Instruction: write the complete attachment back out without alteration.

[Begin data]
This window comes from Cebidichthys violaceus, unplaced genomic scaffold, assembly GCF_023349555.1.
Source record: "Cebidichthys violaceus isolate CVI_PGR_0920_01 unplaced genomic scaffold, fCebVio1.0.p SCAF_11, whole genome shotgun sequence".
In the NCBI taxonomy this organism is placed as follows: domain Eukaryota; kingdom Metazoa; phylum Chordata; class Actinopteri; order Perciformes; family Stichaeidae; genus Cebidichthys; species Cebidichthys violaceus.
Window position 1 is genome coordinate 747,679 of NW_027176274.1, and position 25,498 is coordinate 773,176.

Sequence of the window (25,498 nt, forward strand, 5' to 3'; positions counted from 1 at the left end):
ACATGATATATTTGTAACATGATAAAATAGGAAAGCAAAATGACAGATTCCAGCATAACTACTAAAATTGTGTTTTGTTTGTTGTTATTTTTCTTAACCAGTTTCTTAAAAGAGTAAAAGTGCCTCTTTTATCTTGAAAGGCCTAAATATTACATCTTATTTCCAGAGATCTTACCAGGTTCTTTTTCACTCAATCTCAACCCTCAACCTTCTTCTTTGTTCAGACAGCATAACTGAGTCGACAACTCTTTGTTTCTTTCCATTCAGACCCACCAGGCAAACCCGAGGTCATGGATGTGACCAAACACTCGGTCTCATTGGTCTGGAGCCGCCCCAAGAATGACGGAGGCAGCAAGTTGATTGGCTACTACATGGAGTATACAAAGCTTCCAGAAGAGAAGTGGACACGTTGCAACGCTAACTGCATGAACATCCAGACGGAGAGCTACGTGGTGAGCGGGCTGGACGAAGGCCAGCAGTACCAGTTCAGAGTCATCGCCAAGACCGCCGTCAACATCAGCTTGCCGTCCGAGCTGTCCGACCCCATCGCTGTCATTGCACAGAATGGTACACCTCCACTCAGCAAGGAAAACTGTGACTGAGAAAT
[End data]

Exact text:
This window comes from Cebidichthys violaceus, unplaced genomic scaffold, assembly GCF_023349555.1.
Source record: "Cebidichthys violaceus isolate CVI_PGR_0920_01 unplaced genomic scaffold, fCebVio1.0.p SCAF_11, whole genome shotgun sequence".
In the NCBI taxonomy this organism is placed as follows: domain Eukaryota; kingdom Metazoa; phylum Chordata; class Actinopteri; order Perciformes; family Stichaeidae; genus Cebidichthys; species Cebidichthys violaceus.
Window position 1 is genome coordinate 747,679 of NW_027176274.1, and position 25,498 is coordinate 773,176.

Sequence of the window (25,498 nt, forward strand, 5' to 3'; positions counted from 1 at the left end):
ACATGATATATTTGTAACATGATAAAATAGGAAAGCAAAATGACAGATTCCAGCATAACTACTAAAATTGTGTTTTGTTTGTTGTTATTTTTCTTAACCAGTTTCTTAAAAGAGTAAAAGTGCCTCTTTTATCTTGAAAGGCCTAAATATTACATCTTATTTCCAGAGATCTTACCAGGTTCTTTTTCACTCAATCTCAACCCTCAACCTTCTTCTTTGTTCAGACAGCATAACTGAGTCGACAACTCTTTGTTTCTTTCCATTCAGACCCACCAGGCAAACCCGAGGTCATGGATGTGACCAAACACTCGGTCTCATTGGTCTGGAGCCGCCCCAAGAATGACGGAGGCAGCAAGTTGATTGGCTACTACATGGAGTATACAAAGCTTCCAGAAGAGAAGTGGACACGTTGCAACGCTAACTGCATGAACATCCAGACGGAGAGCTACGTGGTGAGCGGGCTGGACGAAGGCCAGCAGTACCAGTTCAGAGTCATCGCCAAGACCGCCGTCAACATCAGCTTGCCGTCCGAGCTGTCCGACCCCATCGCTGTCATTGCACAGAATGGTACACCTCCACTCAGCAAGGAAAACTGTGACTGAGAAAT